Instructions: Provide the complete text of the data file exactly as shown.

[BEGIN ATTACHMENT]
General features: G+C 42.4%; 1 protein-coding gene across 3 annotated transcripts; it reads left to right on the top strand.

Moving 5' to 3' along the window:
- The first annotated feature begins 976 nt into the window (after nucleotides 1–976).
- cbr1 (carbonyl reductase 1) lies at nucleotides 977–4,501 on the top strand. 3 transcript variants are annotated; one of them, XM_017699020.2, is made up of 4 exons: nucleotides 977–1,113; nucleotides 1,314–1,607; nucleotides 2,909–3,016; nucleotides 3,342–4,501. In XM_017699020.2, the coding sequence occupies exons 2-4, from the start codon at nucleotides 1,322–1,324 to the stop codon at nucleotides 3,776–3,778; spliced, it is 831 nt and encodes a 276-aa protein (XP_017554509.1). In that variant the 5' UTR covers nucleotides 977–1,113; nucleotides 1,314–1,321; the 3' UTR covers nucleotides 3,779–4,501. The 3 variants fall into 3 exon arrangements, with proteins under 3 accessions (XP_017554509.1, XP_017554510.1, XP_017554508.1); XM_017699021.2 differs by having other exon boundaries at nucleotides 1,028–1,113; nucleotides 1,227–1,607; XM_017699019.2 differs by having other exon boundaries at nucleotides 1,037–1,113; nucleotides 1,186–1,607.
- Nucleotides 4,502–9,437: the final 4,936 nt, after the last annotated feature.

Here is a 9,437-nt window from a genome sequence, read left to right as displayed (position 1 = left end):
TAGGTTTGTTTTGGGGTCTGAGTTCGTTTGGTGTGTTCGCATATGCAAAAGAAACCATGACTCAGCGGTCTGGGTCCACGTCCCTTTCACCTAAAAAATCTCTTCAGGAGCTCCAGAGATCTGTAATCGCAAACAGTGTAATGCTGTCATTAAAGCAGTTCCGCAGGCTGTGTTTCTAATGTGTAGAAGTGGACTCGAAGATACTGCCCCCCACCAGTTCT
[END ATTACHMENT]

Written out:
General features: G+C 42.4%; 1 protein-coding gene across 3 annotated transcripts; it reads left to right on the top strand.

Moving 5' to 3' along the window:
- The first annotated feature begins 976 nt into the window (after nucleotides 1–976).
- cbr1 (carbonyl reductase 1) lies at nucleotides 977–4,501 on the top strand. 3 transcript variants are annotated; one of them, XM_017699020.2, is made up of 4 exons: nucleotides 977–1,113; nucleotides 1,314–1,607; nucleotides 2,909–3,016; nucleotides 3,342–4,501. In XM_017699020.2, the coding sequence occupies exons 2-4, from the start codon at nucleotides 1,322–1,324 to the stop codon at nucleotides 3,776–3,778; spliced, it is 831 nt and encodes a 276-aa protein (XP_017554509.1). In that variant the 5' UTR covers nucleotides 977–1,113; nucleotides 1,314–1,321; the 3' UTR covers nucleotides 3,779–4,501. The 3 variants fall into 3 exon arrangements, with proteins under 3 accessions (XP_017554509.1, XP_017554510.1, XP_017554508.1); XM_017699021.2 differs by having other exon boundaries at nucleotides 1,028–1,113; nucleotides 1,227–1,607; XM_017699019.2 differs by having other exon boundaries at nucleotides 1,037–1,113; nucleotides 1,186–1,607.
- Nucleotides 4,502–9,437: the final 4,936 nt, after the last annotated feature.

Here is a 9,437-nt window from a genome sequence, read left to right as displayed (position 1 = left end):
TAGGTTTGTTTTGGGGTCTGAGTTCGTTTGGTGTGTTCGCATATGCAAAAGAAACCATGACTCAGCGGTCTGGGTCCACGTCCCTTTCACCTAAAAAATCTCTTCAGGAGCTCCAGAGATCTGTAATCGCAAACAGTGTAATGCTGTCATTAAAGCAGTTCCGCAGGCTGTGTTTCTAATGTGTAGAAGTGGACTCGAAGATACTGCCCCCCACCAGTTCT